Sneak Preview: Shimano’s New DXR line
04-11-06

A couple of weeks ago at the ABA’s Winter nationals in Phoenix, Chad Roberts and the Shimano crew had a Haro under their tent decked out with Shimano’s new DXR line, which consists of hubs, brakes, and cranks.Just in case you’re not sure what’ s up with the DXR nametag, it’s essentially the XTR of the BMX world (i.e. the best stuff Shimano can possibly make specifically for BMX). Will it be cheap? Not even remotely close. Cranks will still probably be in the $300-$350 ball park (just like the Saint cranks are now). Will your customers go bankrupt outfitting their bike with the full group? Maybe, but like Roberts explained to us, this is the stuff Shimano’s building for their pros to use at the Olympics, which like we said, means that it’s as good as it gets. Everything you’re about to see is still in the testing/prototype stages, but this is real close to what it’s going to look like when the line launches later this year. Expect an in-depth interview with Roberts about the DXR line in the June issue of BMX Business News. For now, here’s a little something to wet your appetite…

This should give you a good idea of what the hub body will be shaped like. And just so you know, every DXR part will be chrome, with a double clear coat over top of it to keep it from ever getting dull. Nice.  credit: James Ayres

This is a great idea; a 15mm bolt with a 6mm Allen bolt on the inside. If you strip one, you still have another way of getting the wheel off. You can’t see it, but the hubs have 14mm internal axles, so although they’re designed for racing, you could probably run a pair of pegs without any problems.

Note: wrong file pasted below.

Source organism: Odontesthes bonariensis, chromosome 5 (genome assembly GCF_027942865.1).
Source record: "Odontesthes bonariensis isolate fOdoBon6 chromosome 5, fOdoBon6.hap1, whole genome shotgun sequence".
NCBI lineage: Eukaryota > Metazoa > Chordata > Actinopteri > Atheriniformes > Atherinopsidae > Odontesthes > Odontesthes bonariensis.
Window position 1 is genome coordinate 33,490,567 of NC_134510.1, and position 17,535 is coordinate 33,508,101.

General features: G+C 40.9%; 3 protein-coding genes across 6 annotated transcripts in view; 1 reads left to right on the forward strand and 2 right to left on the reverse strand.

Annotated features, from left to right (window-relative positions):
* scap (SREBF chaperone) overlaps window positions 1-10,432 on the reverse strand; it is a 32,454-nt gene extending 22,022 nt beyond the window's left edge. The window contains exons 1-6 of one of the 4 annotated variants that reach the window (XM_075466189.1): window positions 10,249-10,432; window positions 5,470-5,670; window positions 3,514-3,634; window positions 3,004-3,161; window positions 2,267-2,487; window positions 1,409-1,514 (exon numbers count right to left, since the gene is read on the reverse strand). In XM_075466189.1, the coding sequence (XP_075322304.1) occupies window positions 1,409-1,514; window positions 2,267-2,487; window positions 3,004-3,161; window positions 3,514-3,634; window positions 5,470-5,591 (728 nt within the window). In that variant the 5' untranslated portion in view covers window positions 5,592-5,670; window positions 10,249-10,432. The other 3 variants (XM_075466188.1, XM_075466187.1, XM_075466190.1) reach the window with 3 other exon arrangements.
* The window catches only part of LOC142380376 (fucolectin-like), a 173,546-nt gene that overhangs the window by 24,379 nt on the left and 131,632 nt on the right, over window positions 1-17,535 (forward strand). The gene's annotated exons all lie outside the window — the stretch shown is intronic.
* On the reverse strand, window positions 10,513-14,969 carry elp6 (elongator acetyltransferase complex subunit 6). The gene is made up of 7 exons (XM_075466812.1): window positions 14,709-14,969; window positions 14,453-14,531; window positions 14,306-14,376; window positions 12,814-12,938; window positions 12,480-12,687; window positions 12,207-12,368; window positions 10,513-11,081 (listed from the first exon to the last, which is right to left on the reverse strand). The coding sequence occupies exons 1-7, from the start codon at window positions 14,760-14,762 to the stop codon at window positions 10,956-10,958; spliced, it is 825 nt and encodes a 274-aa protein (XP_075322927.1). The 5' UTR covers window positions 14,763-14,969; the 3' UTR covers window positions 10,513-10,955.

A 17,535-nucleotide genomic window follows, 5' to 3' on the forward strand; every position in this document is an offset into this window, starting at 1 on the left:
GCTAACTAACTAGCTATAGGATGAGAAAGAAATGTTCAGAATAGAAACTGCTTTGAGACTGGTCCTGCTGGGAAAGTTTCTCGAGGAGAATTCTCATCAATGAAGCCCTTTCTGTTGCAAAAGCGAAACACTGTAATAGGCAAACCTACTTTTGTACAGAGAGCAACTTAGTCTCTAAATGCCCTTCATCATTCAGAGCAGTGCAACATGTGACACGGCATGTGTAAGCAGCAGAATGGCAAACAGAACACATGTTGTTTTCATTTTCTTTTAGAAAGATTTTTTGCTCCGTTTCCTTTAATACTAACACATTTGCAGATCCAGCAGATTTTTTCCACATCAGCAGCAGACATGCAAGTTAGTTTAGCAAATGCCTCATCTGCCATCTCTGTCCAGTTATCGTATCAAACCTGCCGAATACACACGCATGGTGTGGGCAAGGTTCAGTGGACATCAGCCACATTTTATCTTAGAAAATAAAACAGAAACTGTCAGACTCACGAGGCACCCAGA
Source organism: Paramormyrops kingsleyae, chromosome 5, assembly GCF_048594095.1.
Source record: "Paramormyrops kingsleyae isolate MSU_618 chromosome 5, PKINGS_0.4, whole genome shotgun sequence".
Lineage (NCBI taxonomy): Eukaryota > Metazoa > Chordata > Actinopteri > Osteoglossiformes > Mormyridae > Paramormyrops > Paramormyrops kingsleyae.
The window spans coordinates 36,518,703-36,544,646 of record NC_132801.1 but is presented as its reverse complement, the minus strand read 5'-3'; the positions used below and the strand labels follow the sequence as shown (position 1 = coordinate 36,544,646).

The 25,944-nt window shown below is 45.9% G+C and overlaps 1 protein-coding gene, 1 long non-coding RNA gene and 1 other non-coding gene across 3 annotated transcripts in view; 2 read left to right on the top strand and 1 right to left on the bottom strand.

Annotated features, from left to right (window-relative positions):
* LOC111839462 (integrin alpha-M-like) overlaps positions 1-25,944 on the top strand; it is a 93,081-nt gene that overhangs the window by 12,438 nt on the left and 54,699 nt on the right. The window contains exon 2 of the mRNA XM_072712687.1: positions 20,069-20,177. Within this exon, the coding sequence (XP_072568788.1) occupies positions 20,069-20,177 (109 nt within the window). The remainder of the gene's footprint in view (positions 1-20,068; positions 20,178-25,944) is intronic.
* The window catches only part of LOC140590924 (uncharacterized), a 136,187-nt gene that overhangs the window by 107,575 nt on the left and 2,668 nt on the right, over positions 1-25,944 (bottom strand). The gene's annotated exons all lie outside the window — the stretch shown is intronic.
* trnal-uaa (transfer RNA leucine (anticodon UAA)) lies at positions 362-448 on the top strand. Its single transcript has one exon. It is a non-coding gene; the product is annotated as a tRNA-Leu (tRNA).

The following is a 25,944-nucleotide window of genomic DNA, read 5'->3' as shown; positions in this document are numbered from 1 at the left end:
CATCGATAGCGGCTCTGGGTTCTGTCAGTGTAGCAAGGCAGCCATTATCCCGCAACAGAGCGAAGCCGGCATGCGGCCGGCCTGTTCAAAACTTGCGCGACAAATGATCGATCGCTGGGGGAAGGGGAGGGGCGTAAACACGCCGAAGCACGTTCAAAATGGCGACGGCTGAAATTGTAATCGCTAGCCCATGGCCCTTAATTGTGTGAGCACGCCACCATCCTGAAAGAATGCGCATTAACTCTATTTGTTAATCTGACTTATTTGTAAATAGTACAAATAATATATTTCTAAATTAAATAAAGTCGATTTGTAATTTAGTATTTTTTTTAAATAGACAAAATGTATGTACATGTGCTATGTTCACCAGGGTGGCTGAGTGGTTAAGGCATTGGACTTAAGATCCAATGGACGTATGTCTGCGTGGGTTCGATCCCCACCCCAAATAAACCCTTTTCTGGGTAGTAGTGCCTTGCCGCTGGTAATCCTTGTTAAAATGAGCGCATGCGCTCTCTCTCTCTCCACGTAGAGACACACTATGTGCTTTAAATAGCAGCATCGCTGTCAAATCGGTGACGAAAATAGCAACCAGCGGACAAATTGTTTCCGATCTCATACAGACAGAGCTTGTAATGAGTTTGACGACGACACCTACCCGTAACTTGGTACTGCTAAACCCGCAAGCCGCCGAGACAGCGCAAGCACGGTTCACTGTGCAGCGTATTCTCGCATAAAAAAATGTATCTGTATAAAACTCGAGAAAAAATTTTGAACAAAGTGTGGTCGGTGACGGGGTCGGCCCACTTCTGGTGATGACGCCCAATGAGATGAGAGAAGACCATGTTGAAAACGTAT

The DXR lever comes as part of the DXR brake kit, which you’ll see in a minute. Shimano’s had such a good response with its Deore line of brakes that they kept the DXR lever very similar to a Deore lever.

The rear hub is based off of an ’07 XTR hub, only with a smaller cassette body. It has four internal pawls with 10-degrees of engagement. As an example, Chris King hubs have less than five degrees of engagement, but as a result, tend to have a significant amount of drag. Shimano came to the conclusion that 10-degrees was a good compromise; you don’t have the instant engagement, but you get a hub that will spin more freely. Expect it to come with 14-16 and 18-tooth cogs.

The DXR crank set is obviously based off of Shimano’s Saint cranks. The big difference is that Shimano went with a narrower spindle, which was designed off of a 20″ chain line. More than likely, Shimano will do a line of chainrings to go with the cranks, but at $60-$80 per sprocket, they’ll only be available as an aftermarket add-on (otherwise the cranks would retail for almost $400).

The DXR brake kit will come with a cable and a right-hand lever only.

The DXR crrank arms will be identical to the Saint arms.

Although this isn’t the final version of the DXR logo, it probably won’t be too far off from what you see here.

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